Veteran Afghan guerrilla commander Abdul Haq was known as one of the fiercest mujahedin commanders during the U-S backed war against the Soviet occupation from 1979 to 1989.
Born to a wealthy Pashtun family in 1958, Abdul Haq became politically and militarily active as a teenager who opposed the Soviet-backed president, Mohammad Daoud.
Mr. Haq was a supporter of the exiled former king Zahir Shah, who was ousted by Mr. Daoud in a coup in 1973, but who now has become a focus of international efforts to find an alternative government to the Taleban.
When the Soviet Union invaded Afghanistan in 1979 following Daoud's ouster in a Marxist coup, Mr. Haq quickly became a mujahedin resistance leader, operating in and around Kabul.
After the Soviets left, he won widespread respect for refusing to join in the squabbling and corruption that characterized the power struggle among the mujahedin.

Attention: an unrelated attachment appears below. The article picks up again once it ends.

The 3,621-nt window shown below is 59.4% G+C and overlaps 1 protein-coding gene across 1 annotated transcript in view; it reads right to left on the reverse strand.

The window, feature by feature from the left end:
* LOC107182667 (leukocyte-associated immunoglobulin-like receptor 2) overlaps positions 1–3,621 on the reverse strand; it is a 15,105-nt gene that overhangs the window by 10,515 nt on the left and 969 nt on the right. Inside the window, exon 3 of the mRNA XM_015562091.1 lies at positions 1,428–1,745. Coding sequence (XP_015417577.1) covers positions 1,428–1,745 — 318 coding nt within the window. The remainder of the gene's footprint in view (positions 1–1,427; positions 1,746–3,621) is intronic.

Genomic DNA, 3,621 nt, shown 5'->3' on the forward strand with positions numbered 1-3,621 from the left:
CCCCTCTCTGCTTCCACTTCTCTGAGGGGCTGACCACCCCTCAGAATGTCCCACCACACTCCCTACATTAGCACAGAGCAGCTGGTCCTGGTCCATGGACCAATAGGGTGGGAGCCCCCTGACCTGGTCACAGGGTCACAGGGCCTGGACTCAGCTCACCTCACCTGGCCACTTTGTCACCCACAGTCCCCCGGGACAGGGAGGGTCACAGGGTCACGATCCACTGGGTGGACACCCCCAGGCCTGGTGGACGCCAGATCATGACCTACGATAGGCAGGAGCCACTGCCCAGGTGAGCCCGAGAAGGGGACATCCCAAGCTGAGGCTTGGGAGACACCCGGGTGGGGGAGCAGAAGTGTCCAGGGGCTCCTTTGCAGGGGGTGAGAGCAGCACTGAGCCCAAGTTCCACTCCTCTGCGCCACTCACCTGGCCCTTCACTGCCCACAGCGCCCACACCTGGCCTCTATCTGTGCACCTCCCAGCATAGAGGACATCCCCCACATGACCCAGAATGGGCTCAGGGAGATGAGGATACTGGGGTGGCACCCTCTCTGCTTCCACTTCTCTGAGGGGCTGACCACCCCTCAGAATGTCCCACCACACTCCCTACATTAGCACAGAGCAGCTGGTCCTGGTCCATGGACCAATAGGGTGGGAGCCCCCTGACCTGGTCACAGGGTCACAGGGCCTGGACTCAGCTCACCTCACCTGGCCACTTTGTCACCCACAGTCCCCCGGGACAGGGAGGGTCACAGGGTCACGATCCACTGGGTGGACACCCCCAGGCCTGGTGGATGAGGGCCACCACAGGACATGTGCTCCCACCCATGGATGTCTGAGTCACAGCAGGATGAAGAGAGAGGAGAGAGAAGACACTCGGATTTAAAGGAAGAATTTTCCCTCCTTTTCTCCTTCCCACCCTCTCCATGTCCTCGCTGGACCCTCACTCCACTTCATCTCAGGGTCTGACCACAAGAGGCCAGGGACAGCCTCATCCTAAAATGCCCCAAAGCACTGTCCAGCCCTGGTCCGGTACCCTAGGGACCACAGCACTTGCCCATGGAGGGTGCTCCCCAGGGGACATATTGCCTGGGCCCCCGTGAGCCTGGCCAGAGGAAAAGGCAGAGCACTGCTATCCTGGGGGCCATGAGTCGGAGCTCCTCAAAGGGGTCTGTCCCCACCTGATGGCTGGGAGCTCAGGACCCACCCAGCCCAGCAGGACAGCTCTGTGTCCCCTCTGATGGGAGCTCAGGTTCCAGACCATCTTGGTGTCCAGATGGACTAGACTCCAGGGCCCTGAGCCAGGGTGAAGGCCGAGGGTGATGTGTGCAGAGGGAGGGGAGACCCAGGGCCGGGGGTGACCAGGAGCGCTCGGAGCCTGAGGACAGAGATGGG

When the Soviets pulled out in 1989 and the Moscow-backed government of president Mohammad Najibullah collapsed in 1992, Mr. Haq was appointed Kabul police chief in the interim mujahedin government.
But he never took the job in Kabul, and left the country to begin a life in exile as a businessman and roving diplomat at large, representing no one but himself.
Recently, he had returned to Afghanistan to join talks about a possible post-Taleban government under ex-king Zahir Shah. He reportedly had gone to Nangarhar to persuade Taleban troops to defect.